In this issue of the Archives, Stein and colleagues1 present an important advance in the study of corneal preservation in eye banking.
See also p 1358.
Initially, corneal transplantation took place without eye banks; when an eye was enucleated, the cornea had to be used immediately. Later, Filatov discovered that after the eye was enucleated, refrigeration could keep the corneal tissue usable for transplantation. Castroviejo was the first to employ this technique in the Western world.
R. Townley Paton established the first eye bank, but at that time eye banking was a relatively simple process. All that was necessary for an eye bank to function was a secretary with a telephone and a refrigerator. An eye was enucleated by a physician, and the whole eye was refrigerated and supplied to the surgeon, who examined and graded it and decided whether it was suitable for use. However, tissue quality control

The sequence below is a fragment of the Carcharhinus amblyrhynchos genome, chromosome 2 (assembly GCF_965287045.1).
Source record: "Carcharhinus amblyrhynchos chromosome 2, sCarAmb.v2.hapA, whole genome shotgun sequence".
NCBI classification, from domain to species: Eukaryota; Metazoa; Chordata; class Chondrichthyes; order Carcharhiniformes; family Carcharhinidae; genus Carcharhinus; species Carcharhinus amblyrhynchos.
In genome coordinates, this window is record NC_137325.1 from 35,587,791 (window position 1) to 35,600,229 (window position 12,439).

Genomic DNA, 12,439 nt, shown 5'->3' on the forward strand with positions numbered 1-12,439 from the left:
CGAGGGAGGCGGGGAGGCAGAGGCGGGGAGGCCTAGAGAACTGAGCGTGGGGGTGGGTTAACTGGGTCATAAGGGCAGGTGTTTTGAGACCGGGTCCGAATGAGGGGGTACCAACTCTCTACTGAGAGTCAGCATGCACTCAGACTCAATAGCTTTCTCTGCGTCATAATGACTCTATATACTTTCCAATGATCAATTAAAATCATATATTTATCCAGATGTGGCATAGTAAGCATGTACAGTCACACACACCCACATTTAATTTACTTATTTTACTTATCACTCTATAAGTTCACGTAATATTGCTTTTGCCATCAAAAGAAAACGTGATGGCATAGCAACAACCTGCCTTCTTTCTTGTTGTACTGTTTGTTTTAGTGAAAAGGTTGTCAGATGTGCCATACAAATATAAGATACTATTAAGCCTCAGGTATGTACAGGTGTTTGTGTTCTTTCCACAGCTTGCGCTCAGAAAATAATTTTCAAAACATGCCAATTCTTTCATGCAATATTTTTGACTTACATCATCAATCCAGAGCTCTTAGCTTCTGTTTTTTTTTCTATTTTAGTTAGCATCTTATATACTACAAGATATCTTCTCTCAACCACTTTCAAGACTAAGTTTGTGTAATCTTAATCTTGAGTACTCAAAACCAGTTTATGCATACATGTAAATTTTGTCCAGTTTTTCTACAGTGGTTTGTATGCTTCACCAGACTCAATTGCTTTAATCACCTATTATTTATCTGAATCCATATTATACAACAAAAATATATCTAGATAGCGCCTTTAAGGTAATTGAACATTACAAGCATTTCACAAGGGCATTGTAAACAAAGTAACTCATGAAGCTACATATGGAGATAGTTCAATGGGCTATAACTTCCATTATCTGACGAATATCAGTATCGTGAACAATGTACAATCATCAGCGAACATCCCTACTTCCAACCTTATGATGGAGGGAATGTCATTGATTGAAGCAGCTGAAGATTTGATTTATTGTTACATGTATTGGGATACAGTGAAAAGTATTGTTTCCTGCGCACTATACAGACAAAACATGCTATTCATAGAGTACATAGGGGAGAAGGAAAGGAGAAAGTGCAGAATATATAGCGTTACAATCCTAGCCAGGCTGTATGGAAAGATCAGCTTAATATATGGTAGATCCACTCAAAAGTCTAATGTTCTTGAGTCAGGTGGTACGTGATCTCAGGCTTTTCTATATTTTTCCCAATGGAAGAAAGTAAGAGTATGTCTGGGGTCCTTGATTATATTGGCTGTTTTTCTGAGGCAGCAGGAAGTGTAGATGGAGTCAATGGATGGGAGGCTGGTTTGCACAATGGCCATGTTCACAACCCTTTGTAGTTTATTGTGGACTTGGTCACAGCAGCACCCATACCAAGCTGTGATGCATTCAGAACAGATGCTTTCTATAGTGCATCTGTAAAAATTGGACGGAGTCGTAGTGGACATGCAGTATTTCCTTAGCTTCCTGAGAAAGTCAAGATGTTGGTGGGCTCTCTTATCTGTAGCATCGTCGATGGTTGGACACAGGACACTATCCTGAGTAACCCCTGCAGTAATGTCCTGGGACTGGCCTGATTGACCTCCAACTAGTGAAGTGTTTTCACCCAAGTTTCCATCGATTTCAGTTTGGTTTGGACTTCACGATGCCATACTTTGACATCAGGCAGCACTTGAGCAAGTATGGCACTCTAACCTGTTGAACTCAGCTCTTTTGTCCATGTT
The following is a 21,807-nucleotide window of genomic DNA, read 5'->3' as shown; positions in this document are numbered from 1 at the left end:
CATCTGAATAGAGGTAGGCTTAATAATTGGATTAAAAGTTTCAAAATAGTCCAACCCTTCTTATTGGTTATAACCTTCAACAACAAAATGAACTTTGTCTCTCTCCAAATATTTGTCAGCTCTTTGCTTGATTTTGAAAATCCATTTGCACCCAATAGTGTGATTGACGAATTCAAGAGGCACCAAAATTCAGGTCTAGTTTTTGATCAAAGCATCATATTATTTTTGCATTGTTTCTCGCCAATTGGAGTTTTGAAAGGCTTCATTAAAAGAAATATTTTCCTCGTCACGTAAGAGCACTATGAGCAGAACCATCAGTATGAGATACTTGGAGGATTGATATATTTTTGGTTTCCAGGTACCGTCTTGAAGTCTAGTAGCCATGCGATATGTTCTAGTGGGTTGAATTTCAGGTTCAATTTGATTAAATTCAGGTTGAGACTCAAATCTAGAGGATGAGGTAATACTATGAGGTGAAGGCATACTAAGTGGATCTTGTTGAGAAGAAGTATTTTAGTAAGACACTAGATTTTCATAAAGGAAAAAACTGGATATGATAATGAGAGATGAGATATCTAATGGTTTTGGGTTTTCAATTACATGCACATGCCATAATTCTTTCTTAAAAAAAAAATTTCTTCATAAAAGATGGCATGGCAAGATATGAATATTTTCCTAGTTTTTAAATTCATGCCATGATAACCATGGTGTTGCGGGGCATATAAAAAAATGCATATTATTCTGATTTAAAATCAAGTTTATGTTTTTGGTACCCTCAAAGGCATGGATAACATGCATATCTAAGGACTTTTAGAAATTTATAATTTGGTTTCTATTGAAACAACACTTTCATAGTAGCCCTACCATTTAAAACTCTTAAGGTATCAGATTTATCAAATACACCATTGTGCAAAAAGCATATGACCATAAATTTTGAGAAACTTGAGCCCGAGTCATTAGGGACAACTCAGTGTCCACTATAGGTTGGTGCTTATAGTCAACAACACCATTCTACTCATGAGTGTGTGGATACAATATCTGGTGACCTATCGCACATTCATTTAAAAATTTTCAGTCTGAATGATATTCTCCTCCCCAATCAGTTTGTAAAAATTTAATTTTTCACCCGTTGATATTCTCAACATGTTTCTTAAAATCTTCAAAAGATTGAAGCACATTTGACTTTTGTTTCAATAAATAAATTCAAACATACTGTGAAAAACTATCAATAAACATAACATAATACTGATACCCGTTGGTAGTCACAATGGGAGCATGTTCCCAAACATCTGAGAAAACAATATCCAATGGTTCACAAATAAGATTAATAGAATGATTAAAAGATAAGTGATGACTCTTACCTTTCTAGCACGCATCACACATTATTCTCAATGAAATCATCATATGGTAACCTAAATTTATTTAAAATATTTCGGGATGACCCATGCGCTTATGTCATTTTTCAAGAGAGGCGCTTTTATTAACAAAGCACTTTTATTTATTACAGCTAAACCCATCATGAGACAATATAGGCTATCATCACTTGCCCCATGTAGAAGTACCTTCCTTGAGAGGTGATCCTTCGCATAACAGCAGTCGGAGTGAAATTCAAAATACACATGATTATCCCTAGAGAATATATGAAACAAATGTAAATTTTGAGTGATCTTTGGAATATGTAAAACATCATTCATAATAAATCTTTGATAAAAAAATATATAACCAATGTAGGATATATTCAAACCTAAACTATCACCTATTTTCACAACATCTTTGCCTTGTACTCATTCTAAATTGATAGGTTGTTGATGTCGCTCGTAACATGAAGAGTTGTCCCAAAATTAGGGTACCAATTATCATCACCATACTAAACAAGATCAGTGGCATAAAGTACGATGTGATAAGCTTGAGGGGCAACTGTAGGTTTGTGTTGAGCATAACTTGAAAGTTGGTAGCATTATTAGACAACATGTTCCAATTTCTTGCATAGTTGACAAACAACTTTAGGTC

Herbert E. Kaufman. Corneal Preservation. Arch Ophthalmol. 1986;104(9):1285–1286. doi:10.1001/archopht.1986.01050210039021